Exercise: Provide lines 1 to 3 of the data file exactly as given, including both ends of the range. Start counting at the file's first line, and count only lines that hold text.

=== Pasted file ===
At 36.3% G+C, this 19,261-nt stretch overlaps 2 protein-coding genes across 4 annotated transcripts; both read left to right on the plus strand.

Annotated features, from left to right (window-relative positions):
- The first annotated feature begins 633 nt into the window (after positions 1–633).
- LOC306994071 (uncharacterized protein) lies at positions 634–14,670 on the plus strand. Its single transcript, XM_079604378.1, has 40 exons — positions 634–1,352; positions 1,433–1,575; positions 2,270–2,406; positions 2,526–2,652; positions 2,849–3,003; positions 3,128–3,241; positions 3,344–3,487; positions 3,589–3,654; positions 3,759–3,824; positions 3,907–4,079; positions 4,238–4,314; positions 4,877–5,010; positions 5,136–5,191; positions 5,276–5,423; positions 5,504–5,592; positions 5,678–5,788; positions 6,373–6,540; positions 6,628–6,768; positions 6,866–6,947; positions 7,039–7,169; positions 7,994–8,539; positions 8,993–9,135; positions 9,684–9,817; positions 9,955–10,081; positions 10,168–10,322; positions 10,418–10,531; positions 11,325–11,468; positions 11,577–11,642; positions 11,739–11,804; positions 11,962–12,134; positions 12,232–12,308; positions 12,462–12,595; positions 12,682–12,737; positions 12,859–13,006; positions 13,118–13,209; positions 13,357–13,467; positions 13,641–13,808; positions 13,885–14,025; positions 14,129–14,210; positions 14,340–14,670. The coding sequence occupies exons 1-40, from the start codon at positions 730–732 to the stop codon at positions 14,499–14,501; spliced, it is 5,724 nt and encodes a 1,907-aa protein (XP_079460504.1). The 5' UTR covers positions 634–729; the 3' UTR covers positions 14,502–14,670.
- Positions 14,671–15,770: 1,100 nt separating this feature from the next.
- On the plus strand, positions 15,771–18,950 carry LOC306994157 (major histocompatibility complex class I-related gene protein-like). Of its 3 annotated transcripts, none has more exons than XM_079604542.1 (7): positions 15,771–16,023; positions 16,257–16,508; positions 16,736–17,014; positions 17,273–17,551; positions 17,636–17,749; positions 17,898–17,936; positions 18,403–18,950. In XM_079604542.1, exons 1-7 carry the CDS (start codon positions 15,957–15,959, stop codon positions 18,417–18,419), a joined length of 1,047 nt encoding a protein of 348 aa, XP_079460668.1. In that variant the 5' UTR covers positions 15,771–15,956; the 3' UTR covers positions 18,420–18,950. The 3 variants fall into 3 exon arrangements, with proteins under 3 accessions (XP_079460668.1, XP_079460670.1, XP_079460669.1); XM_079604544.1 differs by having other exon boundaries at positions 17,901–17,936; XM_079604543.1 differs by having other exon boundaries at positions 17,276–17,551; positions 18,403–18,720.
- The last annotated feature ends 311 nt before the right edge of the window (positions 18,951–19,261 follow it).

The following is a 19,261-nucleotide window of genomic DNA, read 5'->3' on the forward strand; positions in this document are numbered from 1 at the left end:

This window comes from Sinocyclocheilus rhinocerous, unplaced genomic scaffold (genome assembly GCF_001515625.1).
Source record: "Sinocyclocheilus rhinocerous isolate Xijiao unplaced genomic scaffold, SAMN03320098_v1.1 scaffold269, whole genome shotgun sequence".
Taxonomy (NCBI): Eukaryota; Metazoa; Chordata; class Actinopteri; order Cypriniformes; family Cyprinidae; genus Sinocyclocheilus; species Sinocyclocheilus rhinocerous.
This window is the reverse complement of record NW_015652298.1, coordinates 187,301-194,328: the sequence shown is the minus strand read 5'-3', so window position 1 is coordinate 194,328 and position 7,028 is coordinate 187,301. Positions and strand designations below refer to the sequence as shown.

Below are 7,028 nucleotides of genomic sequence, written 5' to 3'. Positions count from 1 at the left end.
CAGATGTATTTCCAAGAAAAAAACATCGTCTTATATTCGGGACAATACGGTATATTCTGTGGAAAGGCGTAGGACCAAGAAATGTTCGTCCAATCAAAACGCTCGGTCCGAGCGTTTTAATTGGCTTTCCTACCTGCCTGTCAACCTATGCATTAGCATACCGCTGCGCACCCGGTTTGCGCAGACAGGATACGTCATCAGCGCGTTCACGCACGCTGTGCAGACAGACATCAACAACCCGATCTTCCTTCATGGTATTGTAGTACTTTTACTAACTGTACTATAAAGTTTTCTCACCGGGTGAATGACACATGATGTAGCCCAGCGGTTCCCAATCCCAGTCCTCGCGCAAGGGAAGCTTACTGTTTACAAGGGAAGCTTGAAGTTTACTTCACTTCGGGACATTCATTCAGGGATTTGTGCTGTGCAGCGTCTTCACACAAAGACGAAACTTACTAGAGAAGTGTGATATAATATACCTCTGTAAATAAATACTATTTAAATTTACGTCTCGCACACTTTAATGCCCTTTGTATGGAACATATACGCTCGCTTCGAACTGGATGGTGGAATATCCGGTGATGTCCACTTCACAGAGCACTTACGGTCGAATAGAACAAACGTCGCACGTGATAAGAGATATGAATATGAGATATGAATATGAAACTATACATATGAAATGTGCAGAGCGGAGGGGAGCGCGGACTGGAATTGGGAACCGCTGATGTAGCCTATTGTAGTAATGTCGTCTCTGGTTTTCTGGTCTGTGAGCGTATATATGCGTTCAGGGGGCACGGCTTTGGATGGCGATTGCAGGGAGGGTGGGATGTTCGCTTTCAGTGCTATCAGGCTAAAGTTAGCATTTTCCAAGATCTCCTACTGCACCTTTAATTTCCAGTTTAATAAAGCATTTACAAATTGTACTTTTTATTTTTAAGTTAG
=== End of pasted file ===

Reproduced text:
At 36.3% G+C, this 19,261-nt stretch overlaps 2 protein-coding genes across 4 annotated transcripts; both read left to right on the plus strand.

Annotated features, from left to right (window-relative positions):
- The first annotated feature begins 633 nt into the window (after positions 1–633).